With that in mind, it is clear that the real threat today comes from President Bush and his administration. In blatant violation of established law, and centuries-old precedent, they have wiretapped American citizens; imprisoned citizens without warrants,charges or means of redress; ignored clear Congressional legislative intent; disabled Congressional oversight of their actions; and suppressed dissent and public-minded disclosure within the executive branch itself. This abuse and overreach of Presidential power directly challenges the "checks and balances" at the core of our constitutional design.
Even true conservatives now get it. A new Cato Institute study details how the President has weakened the constitutional order, and documents a pattern of "a ceaseless push for power, unchecked by either the Courts or Congress" on issues ranging from war powers, habeas corpus, and federalism to free speech and unwarranted surveillance.
Maybe Rove and his wrecking crew need to blanket the airwaves denouncing true conservatives?
In the meantime, to understand the real John Conyers read his op-ed in the Washington Post from Thursday. Here you will find a responsible, powerful, and constitutionally grounded voice which is all too rare in our leaders today.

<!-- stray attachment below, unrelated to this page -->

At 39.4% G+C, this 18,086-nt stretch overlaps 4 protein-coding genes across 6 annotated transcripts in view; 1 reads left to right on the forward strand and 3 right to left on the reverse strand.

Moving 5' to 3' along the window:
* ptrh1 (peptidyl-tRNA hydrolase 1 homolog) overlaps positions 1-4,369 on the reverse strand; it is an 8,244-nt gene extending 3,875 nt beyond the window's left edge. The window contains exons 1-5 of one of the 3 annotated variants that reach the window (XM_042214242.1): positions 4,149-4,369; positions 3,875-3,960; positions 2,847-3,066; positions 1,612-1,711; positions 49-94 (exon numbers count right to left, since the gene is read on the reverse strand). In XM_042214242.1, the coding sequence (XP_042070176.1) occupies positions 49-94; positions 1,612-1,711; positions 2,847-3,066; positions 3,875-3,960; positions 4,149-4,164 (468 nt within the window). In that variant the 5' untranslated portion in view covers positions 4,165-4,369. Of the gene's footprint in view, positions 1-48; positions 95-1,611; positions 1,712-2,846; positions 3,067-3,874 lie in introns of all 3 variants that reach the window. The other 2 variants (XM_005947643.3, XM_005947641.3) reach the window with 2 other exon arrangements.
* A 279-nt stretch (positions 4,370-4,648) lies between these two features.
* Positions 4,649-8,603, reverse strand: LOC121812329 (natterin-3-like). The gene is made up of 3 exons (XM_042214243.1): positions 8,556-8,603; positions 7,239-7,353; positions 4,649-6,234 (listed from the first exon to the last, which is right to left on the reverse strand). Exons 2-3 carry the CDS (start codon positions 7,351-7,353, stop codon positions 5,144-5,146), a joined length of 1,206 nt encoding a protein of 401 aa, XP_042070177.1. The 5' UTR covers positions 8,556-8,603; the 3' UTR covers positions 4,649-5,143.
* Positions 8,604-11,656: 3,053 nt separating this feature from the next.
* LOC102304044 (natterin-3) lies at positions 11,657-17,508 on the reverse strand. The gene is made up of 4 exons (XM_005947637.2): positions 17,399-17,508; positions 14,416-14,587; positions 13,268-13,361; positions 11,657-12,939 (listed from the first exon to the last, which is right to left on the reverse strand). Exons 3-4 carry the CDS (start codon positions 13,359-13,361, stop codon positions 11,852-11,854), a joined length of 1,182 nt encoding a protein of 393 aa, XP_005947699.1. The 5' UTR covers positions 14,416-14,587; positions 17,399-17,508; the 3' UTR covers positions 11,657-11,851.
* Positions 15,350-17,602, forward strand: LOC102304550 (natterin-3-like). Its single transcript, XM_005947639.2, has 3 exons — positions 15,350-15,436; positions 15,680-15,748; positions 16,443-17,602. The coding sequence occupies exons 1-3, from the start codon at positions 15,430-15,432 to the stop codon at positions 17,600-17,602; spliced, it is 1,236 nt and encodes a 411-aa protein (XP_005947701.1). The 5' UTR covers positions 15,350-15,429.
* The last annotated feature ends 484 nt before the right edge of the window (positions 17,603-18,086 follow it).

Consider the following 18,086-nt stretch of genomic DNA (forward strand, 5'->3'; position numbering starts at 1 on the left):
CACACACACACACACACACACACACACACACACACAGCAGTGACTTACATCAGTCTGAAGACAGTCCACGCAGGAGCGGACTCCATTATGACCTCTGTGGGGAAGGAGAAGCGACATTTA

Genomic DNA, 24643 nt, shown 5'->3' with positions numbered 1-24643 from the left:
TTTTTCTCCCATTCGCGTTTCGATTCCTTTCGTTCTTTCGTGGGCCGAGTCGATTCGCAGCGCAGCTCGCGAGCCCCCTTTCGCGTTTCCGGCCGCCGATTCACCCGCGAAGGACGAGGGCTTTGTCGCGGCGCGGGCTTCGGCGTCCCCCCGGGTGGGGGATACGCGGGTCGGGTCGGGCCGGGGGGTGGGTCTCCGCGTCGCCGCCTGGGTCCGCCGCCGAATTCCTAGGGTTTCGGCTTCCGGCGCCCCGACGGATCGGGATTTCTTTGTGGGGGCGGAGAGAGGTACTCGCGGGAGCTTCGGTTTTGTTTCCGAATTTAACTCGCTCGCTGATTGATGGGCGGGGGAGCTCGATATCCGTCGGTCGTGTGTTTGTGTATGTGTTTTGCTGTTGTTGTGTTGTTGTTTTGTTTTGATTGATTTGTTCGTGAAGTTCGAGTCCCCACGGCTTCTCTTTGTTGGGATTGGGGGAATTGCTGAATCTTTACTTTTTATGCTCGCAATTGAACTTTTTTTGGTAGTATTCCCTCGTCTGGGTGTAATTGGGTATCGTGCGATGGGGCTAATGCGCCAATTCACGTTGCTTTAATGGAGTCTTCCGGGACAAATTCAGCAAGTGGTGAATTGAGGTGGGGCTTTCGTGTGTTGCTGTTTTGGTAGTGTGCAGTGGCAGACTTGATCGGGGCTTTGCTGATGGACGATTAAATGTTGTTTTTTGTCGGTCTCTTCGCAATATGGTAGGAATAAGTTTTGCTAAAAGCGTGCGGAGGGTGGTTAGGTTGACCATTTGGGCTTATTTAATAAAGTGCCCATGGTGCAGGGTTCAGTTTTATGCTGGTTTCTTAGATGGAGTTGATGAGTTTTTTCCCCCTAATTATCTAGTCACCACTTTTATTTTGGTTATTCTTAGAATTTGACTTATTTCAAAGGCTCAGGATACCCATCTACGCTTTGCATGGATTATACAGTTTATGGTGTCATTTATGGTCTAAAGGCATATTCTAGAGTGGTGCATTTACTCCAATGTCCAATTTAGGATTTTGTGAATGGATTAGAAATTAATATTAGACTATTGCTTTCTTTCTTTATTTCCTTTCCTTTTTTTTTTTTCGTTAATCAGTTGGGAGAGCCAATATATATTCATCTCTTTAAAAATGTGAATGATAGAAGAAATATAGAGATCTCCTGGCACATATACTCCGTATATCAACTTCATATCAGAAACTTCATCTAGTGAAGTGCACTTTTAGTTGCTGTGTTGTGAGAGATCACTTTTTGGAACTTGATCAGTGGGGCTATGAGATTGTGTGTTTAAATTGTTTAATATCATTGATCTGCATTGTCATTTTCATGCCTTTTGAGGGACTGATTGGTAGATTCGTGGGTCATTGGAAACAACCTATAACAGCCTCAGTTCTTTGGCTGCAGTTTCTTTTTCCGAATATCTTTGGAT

Among the chilling proposals in Bush's immigration speech was a plan for a "new identification card for every legal foreign worker" that would use "biometric technology, such as digital fingerprints, to make it tamper-proof." Tamper-proof, maybe, but would Bush's scheme be corruption-proof?
Not if current U.S. efforts at producing hi-tech ID cards are a sign of things to come. In a series of articles for the New York Times, Eric Lipton has documented the pork and corruption that's plauging Homeland Security's plans for a "tamperproof identification card for airport, rail and maritime workers." At the heart of the scandal is Kentucky Republican Congressman Harold Rogers, the chair of the subcommittee that determines DHS's budget, and a raft of security and technology companies that contributed lavishly to Rogers' campaign, paid for junkets to Hawaii, employed his son or are based in his home district.
The latest wrinkle in the saga involves Irish firm Daon, which bills itself as "a leading provider of biometric identity management software." According to Lipton, Daon paid for Rogers to attend a "July 2005 conference and golf outing" in Dublin. Consequently it, along with the American Association of Airport Executives, was awarded a no-bid contract to "manage what could turn into contracts worth hundreds of millions of dollars for a new airport-security program and to issue tamperproof identification cards to millions of transportation workers." Oh yeah, and former Homeland Security Secretary Tom Ridge serves on the board of Daon which is backed by venture capitalist Dermot Desmond.